5:30 P.M.:.Canterbury Club Supper and Discus-
sion. Professor G. B. Harrison of the English
Department will speak on Saint John's Gospel.
6.:45 P.M.: Seminar on Christian Living.
8:00 P.M.: Choral Evening Prayer and Zoltan-
Kodaly's "Missa Brevis," sung by the Schola
Wednesday 8:00 P.M.: Chaplain's Open House,
MEMORIAL CHRISTIAN CHURCH
(Disciples of Christ)
Hill and Tappan Streets
Rev. Joseph M. Smith, Minister
Associate Student Work Directors:
Marilynn Paterson, Robert Inglis
Howard Farrar, Choir Director
Krances Farrar, Organist
10:00 A.M.: Church School' Junior High - Adults.
10:45 A.M.: Church School, Nursery to 6th Grade.
10:45 A.M.: Morning Worship.
Sermon: "A Point Five for Christians."
STUDENT GUILD: 7:00 program at Guild House.
Mr. DeWitt Baldwin, director of Student Re-
ligiousAssociation, will speak on "World Re-
ligions and World Needs."
UNIVERSITY LUTHERAN CHAPEL
AND STUDENT CENTER
1511 Washtenaw Avenue
(The Lutheran Church-Missouri Synod)
Alfred T. Scheips, Pastor
Sunday at 10:30: Service, with sermon by the
pastor, "Christian Love, The Abiding Founda-
tion for The Family." (Annual Parents' Day)
Sunday at 4:15 P.M.: Special Parents' Day Vesper
Service, with sermon by the Rev. A. H. Loeber
Thursday at 7:30 P.M.: Ascension Day Vesper
BETHLEHEM EVANGELICAL AND
423 South Fourth Ave.
Walter S. Press, Pastor
William H. Bos, Minister to Students
Irene Applin Boice, Director of Music
10:45 A.M.: Worship Service. Sermon by Rev.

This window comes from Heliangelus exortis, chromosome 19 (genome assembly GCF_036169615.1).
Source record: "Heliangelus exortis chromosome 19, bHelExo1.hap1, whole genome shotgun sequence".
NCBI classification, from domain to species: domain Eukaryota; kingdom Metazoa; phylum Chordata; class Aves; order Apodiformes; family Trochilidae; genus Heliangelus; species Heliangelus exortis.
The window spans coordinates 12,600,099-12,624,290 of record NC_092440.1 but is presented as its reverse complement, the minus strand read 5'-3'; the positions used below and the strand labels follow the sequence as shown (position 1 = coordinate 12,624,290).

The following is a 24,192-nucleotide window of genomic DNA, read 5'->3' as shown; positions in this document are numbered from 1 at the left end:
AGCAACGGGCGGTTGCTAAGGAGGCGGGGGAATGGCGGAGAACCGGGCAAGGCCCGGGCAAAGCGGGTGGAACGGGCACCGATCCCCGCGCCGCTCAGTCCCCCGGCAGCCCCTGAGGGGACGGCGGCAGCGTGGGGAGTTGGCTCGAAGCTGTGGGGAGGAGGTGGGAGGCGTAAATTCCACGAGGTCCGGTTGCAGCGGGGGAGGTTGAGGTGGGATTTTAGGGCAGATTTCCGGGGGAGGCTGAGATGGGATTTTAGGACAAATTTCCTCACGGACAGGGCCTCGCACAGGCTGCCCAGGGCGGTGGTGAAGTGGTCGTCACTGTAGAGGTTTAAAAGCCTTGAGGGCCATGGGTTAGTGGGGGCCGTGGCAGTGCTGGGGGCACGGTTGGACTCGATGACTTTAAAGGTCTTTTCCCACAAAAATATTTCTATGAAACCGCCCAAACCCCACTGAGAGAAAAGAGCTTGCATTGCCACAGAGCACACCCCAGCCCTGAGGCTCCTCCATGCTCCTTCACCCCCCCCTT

Press: "The Responsibilities of Churchman-
6:15 P.M.: Student Guild. Discussion, "Why. Do
Christians believe in the divinity of Christ?"
led by Jane Finkbeiner.
New Sprung Shoes
4 SPECIALS FOR MEN
FIRST UNITARIAN CHURCH
1917 Washtenaw Avenue
Edward H. Redman, Minister
Phares Steiner, Organist
10:00 A.M.: Unitarian Adult Group' and Church
11:00 A.M.: Sermon: Edward H. Redman on:
"Architecture and Worship."
7:00 P.M.: Unitarian Students at Lane Hall.
Dr. John Shepard on: "The Mind of the Rat."
FIRST PRESBYTERIAN CHURCH
Rev. Wm. P. Lemon, Pastor Emeritus
Rev. John Bathgate, Minister to Students
9:30 A.M.: Bible Seminar.
10:45 A.M.: Morning Worship, Rev. Bathgate
6:30 P.M.: Westminster Guild, . Worship and
Panel of Parents; Topic: Religion and Family
FIRST BAPTIST CHURCH
512 E. Huron
C. H. Loucrks.Minis~terrandStdentCo~unseor
AMv 19 'S
(Sponsored by the Christian Reformed
Churches of Michigan)
Washtenaw at Forest
Rev. Leosard Verduin, Director
10:00 A.M.: Morning Worship, Rev. Leonard
5 SPECIALS FOR WOMEN
US. . 7